Ground­work for the pe­riod of trans­for­ma­tions

Turkish Review - - REVIEWS - ASST. PROF. KAHRA­MAN ŞAKUL

Turk­ish public opin­ion cel­e­brates Sultan Se­lim III as one of the great­est re­form­ers in Ot­toman history. The tragic as­sas­si­na­tion of an al­tru­is­tic sultan as nar­rated in history text­books surely has some­thing to do with his pop­u­lar im­age. Un­like many other great re­form­ers (say, Peter the Great or Mah­mud II) he never was a cruel and un­com­pro­mis­ing au­to­crat -so the story goes. On the con­trary; an in­ven­tive mu­si­cian and ac­com­plished poet, he was a sen­si­tive and re­fined man. The hor­ri­ble demise of such a man at the hand of ig­no­rant fa­nat­ics has aroused much sym­pa­thy for him. This ide­al­ized im­age of a self­less re­former was an in­ven­tion of 19th cen­tury Ot­toman in­tel­lec­tu­als. Başaran takes is­sue with this ex­clu­sively af­fir­ma­tive ap­proach to history of Ot­toman re­forms, like many his­to­ri­ans of her gen­er­a­tion. She chooses to fo­cus on the first three years of Se­lim’s reign to un­der­line his pol­icy of so­cial con­trol and polic­ing in İs­tan­bul, which, she ar­gues, was based on a com­bi­na­tion of con­ser­va­tive and novel ap­proaches.

How to un­der­stand the tran­si­tion to moder­nity with­out re­sort­ing to the “de­cline” par­a­digm? This is the over­ar­ch­ing ques­tion of the book. The au­thor sees a neat pos­si­bil­ity in Se­lim’s poli­cies con­cern­ing public or­der and se­cu­rity as well as his mea­sures against the per­ceived threat of im­mi­grants.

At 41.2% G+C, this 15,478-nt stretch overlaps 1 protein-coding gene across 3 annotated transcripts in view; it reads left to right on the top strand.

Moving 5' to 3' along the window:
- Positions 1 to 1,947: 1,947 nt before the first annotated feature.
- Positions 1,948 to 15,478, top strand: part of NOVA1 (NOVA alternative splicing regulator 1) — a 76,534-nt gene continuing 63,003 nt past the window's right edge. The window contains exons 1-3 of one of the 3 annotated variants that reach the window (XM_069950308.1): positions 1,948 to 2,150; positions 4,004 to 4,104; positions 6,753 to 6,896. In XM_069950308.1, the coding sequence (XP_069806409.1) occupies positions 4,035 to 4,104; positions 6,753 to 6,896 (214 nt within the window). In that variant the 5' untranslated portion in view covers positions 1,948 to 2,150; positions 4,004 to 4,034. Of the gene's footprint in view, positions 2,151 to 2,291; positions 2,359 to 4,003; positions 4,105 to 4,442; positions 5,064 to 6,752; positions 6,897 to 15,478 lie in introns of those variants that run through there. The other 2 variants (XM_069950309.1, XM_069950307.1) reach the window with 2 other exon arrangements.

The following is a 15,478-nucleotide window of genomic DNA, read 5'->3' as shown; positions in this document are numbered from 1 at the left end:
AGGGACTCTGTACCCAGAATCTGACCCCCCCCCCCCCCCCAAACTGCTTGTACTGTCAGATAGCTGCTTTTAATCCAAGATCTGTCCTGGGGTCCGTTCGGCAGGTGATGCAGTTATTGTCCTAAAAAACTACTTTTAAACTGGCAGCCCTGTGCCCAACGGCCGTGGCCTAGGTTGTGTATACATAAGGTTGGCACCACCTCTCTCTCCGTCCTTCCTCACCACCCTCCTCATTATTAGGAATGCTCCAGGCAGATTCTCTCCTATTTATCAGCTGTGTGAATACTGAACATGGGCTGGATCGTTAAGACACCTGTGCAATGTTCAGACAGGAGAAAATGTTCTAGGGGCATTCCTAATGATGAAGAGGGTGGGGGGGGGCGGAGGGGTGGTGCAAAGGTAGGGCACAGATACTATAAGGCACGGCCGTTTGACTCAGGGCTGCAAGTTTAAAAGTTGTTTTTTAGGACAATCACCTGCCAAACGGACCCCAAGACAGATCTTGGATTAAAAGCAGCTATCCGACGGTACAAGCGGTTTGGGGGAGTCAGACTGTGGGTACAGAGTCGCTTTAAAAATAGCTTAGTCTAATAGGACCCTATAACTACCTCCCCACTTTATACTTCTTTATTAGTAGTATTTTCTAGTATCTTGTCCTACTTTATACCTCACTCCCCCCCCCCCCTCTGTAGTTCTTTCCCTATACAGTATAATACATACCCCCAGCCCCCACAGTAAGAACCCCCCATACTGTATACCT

The book opens with a short in­tro­duc­tion that lays out the plan of the book and ex­am­ines the theme in four chap­ters. It is sup­ported by a bib­li­og­ra­phy, a gen­eral in­dex, two ap­pen­dices about the shops, inns and trades in the south­ern Golden Horn, 15 ta­bles and six maps on pop­u­la­tion of İs­tan­bul as well as the dis­tri­bu­tion of (mil­i­tary) ti­tles and pro­fes­sions in the city and five il­lus­tra­tions of Sultan Se­lim III and sev­eral Janis­sary com­pa­nies with their dis­tinc­tive in­signias. The au­thor con­ducted orig­i­nal re­search in the Ot­toman Ar­chives and the Top­kapı Palace Ar­chives, both lo­cated in İs­tan­bul, as well as court records and a num­ber of Ot­toman chron­i­cles.

“The Eigh­teenth Cen­tury: Defin­ing the Cri­sis” (Ch. 2) is de­signed to give the frame­work to un­der­stand Ot­toman ur­ban poli­cies in İs­tan­bul in this cen­tury. Peren­nial con­cerns about sup­ply­ing the crowded city, main­tain­ing or­der, fires and epi­demics are ad­dressed in this chap­ter. The au­thor pro­vides the reader with the ad­min­is­tra­tive frame­work of polic­ing the city. There were var­i­ous func­tionar­ies in charge of main­tain­ing or­der in dif­fer­ent dis­tricts of İs­tan­bul; the chief gar­dener (the Top­kapı Palace, the Golden Horn-Karışdıran, the Bosporus, Şile and the Mar­mara shores as far as Yalova); head of the gun­ners (To­phane and Pera); the grand ad­mi­ral (Kasım­paşa, the left bank of the Golden Horn, Galata);

the chief ar­morer (Aya­so­fya, Ho­ca­paşa, Ahırkapı); and fi­nally the Janis­sary Agha (any­where that does not fall within the premise of the were im­por­tant fig­ures in polic­ing the city.

“Wartime Cri­sis and the New Or­der” (Ch. 3) fo­cuses on Sultan Se­lim’s will to re­store public or­der in 1789-1792, thereby cen­tral­iz­ing his per­sonal au­thor­ity. In many re­spects this young sultan did not dif­fer much from his pre­de­ces­sors in his poli­cies. The im­po­si­tion of sar­to­rial laws and sur­veil­lance over cof­fee­houses and wine shops are rem­i­nis­cent of pre­vi­ous eras. Se­lim III un­der­took a se­ries of leg­isla­tive re­forms part of which was the pro­hi­bi­tion of hand­ing pe­ti­tions di­rectly to the sultan. The au­thor views this as a clear break with the tra­di­tional un­der­stand­ing of jus­tice since it lim­ited sub­jects’

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